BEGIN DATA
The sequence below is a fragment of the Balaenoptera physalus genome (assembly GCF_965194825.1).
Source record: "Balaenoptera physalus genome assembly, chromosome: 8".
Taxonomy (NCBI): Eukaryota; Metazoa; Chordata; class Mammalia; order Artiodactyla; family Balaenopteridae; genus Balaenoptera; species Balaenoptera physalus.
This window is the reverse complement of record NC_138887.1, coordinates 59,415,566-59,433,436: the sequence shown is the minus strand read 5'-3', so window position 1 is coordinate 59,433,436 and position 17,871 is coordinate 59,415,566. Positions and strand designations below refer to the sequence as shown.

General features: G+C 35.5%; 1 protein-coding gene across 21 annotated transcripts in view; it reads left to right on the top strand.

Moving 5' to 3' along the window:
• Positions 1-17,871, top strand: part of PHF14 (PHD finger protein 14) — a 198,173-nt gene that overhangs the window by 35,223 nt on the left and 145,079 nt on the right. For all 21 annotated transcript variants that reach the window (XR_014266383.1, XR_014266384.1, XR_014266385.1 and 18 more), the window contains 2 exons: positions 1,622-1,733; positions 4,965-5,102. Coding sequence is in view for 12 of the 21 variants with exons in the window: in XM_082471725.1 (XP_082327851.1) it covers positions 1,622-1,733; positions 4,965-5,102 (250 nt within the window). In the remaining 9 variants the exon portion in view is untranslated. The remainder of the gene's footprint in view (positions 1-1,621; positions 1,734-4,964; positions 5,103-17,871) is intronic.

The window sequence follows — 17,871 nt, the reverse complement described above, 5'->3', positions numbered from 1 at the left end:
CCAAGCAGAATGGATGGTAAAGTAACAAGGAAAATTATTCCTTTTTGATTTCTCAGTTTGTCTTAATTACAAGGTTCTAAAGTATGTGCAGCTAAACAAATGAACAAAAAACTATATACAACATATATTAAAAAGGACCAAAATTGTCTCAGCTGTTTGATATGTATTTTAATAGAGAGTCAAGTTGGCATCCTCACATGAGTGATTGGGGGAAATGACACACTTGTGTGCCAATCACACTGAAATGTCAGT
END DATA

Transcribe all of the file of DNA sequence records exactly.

The sequence below is a fragment of the Balaenoptera physalus genome (assembly GCF_965194825.1).
Source record: "Balaenoptera physalus genome assembly, chromosome: 8".
Taxonomy (NCBI): Eukaryota; Metazoa; Chordata; class Mammalia; order Artiodactyla; family Balaenopteridae; genus Balaenoptera; species Balaenoptera physalus.
This window is the reverse complement of record NC_138887.1, coordinates 59,415,566-59,433,436: the sequence shown is the minus strand read 5'-3', so window position 1 is coordinate 59,433,436 and position 17,871 is coordinate 59,415,566. Positions and strand designations below refer to the sequence as shown.

General features: G+C 35.5%; 1 protein-coding gene across 21 annotated transcripts in view; it reads left to right on the top strand.

Moving 5' to 3' along the window:
• Positions 1-17,871, top strand: part of PHF14 (PHD finger protein 14) — a 198,173-nt gene that overhangs the window by 35,223 nt on the left and 145,079 nt on the right. For all 21 annotated transcript variants that reach the window (XR_014266383.1, XR_014266384.1, XR_014266385.1 and 18 more), the window contains 2 exons: positions 1,622-1,733; positions 4,965-5,102. Coding sequence is in view for 12 of the 21 variants with exons in the window: in XM_082471725.1 (XP_082327851.1) it covers positions 1,622-1,733; positions 4,965-5,102 (250 nt within the window). In the remaining 9 variants the exon portion in view is untranslated. The remainder of the gene's footprint in view (positions 1-1,621; positions 1,734-4,964; positions 5,103-17,871) is intronic.

The window sequence follows — 17,871 nt, the reverse complement described above, 5'->3', positions numbered from 1 at the left end:
CCAAGCAGAATGGATGGTAAAGTAACAAGGAAAATTATTCCTTTTTGATTTCTCAGTTTGTCTTAATTACAAGGTTCTAAAGTATGTGCAGCTAAACAAATGAACAAAAAACTATATACAACATATATTAAAAAGGACCAAAATTGTCTCAGCTGTTTGATATGTATTTTAATAGAGAGTCAAGTTGGCATCCTCACATGAGTGATTGGGGGAAATGACACACTTGTGTGCCAATCACACTGAAATGTCAGT